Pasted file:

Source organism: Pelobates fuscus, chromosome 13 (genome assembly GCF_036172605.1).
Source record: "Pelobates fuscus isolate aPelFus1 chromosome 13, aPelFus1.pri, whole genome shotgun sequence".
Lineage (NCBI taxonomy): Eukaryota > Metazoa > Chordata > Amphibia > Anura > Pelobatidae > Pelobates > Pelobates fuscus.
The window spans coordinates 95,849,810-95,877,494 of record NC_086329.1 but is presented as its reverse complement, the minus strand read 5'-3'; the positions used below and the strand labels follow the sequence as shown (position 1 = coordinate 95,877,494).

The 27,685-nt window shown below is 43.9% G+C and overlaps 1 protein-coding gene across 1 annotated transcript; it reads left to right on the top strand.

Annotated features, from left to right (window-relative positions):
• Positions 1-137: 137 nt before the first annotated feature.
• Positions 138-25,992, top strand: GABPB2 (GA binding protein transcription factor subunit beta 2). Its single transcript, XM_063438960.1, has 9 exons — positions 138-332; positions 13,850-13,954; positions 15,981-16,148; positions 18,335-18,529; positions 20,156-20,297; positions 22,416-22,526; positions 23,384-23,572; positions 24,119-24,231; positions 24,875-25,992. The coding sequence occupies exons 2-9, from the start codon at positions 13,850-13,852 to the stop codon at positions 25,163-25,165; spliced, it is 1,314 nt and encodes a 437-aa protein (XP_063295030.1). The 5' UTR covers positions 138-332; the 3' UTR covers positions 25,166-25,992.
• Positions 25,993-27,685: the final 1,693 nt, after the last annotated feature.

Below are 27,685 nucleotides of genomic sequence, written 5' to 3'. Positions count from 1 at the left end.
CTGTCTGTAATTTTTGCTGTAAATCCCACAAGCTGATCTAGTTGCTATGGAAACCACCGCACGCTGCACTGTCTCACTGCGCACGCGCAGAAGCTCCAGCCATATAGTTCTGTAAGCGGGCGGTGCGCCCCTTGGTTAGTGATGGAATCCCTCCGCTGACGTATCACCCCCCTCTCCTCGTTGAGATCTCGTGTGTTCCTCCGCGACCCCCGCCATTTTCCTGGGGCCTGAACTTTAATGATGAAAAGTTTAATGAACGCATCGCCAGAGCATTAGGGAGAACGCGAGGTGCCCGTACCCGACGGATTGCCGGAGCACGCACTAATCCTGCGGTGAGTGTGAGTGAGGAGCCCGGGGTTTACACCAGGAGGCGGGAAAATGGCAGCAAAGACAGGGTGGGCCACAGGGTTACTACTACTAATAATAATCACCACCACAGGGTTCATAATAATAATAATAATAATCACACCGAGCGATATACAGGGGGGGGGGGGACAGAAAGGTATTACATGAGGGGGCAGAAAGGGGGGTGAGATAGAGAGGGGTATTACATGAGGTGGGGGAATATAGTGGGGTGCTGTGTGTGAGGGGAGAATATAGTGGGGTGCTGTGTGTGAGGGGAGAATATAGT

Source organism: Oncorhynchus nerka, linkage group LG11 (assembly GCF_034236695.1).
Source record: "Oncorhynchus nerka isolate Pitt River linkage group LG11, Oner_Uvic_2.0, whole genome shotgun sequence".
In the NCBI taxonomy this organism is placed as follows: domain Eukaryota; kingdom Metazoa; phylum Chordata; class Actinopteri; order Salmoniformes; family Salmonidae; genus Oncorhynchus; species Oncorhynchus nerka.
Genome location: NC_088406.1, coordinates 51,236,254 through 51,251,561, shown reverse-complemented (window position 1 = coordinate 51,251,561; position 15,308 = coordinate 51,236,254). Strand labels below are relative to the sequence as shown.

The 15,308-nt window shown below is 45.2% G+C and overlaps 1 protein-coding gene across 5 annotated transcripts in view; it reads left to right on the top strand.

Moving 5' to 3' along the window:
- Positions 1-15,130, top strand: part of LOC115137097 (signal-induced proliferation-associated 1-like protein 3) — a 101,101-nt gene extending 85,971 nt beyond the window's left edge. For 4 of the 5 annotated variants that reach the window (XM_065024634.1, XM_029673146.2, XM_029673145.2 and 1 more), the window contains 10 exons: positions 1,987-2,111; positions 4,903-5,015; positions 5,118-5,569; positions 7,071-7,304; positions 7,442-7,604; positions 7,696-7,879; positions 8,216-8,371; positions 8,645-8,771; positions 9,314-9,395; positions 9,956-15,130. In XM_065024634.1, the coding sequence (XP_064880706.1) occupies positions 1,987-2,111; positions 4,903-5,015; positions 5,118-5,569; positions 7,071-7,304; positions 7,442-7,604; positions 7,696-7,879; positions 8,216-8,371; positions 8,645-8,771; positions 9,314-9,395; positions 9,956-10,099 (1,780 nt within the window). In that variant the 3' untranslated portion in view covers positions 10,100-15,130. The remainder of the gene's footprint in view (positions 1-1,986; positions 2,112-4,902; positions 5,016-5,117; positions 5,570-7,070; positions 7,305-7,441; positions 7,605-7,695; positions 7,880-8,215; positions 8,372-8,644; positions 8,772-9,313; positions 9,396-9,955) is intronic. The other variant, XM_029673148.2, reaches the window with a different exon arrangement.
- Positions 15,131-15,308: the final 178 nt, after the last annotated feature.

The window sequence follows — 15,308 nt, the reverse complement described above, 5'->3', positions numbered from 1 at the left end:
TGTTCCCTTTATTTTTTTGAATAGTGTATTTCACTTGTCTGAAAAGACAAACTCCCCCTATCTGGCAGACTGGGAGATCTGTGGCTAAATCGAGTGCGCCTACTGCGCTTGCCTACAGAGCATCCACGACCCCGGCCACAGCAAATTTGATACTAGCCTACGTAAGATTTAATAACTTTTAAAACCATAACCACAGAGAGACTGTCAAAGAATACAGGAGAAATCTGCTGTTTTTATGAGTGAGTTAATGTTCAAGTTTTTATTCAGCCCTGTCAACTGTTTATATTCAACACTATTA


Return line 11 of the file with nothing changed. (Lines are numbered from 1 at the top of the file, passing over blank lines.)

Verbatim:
CTGTCTGTAATTTTTGCTGTAAATCCCACAAGCTGATCTAGTTGCTATGGAAACCACCGCACGCTGCACTGTCTCACTGCGCACGCGCAGAAGCTCCAGCCATATAGTTCTGTAAGCGGGCGGTGCGCCCCTTGGTTAGTGATGGAATCCCTCCGCTGACGTATCACCCCCCTCTCCTCGTTGAGATCTCGTGTGTTCCTCCGCGACCCCCGCCATTTTCCTGGGGCCTGAACTTTAATGATGAAAAGTTTAATGAACGCATCGCCAGAGCATTAGGGAGAACGCGAGGTGCCCGTACCCGACGGATTGCCGGAGCACGCACTAATCCTGCGGTGAGTGTGAGTGAGGAGCCCGGGGTTTACACCAGGAGGCGGGAAAATGGCAGCAAAGACAGGGTGGGCCACAGGGTTACTACTACTAATAATAATCACCACCACAGGGTTCATAATAATAATAATAATAATCACACCGAGCGATATACAGGGGGGGGGGGGACAGAAAGGTATTACATGAGGGGGCAGAAAGGGGGGTGAGATAGAGAGGGGTATTACATGAGGTGGGGGAATATAGTGGGGTGCTGTGTGTGAGGGGAGAATATAGTGGGGTGCTGTGTGTGAGGGGAGAATATAGT